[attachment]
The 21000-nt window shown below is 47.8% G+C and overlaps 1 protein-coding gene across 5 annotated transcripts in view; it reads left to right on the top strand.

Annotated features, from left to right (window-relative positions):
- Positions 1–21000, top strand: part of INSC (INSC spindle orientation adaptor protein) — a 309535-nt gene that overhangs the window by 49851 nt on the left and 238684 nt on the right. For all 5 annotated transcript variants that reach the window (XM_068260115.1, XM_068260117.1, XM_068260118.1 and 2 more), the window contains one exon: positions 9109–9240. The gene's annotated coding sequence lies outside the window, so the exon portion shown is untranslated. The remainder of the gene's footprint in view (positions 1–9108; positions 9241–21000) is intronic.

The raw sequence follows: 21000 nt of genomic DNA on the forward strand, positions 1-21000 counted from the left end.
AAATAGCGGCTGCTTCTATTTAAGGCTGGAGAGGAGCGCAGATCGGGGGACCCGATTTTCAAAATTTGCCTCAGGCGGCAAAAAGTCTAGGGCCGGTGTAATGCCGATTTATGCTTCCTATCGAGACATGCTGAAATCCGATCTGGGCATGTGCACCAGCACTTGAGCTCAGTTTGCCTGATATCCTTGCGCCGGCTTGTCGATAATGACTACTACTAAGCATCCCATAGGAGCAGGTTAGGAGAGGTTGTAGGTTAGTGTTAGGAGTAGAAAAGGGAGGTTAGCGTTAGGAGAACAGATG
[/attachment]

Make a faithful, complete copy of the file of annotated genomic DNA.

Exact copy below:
The 21000-nt window shown below is 47.8% G+C and overlaps 1 protein-coding gene across 5 annotated transcripts in view; it reads left to right on the top strand.

Annotated features, from left to right (window-relative positions):
- Positions 1–21000, top strand: part of INSC (INSC spindle orientation adaptor protein) — a 309535-nt gene that overhangs the window by 49851 nt on the left and 238684 nt on the right. For all 5 annotated transcript variants that reach the window (XM_068260115.1, XM_068260117.1, XM_068260118.1 and 2 more), the window contains one exon: positions 9109–9240. The gene's annotated coding sequence lies outside the window, so the exon portion shown is untranslated. The remainder of the gene's footprint in view (positions 1–9108; positions 9241–21000) is intronic.

The raw sequence follows: 21000 nt of genomic DNA on the forward strand, positions 1-21000 counted from the left end.
AAATAGCGGCTGCTTCTATTTAAGGCTGGAGAGGAGCGCAGATCGGGGGACCCGATTTTCAAAATTTGCCTCAGGCGGCAAAAAGTCTAGGGCCGGTGTAATGCCGATTTATGCTTCCTATCGAGACATGCTGAAATCCGATCTGGGCATGTGCACCAGCACTTGAGCTCAGTTTGCCTGATATCCTTGCGCCGGCTTGTCGATAATGACTACTACTAAGCATCCCATAGGAGCAGGTTAGGAGAGGTTGTAGGTTAGTGTTAGGAGTAGAAAAGGGAGGTTAGCGTTAGGAGAACAGATG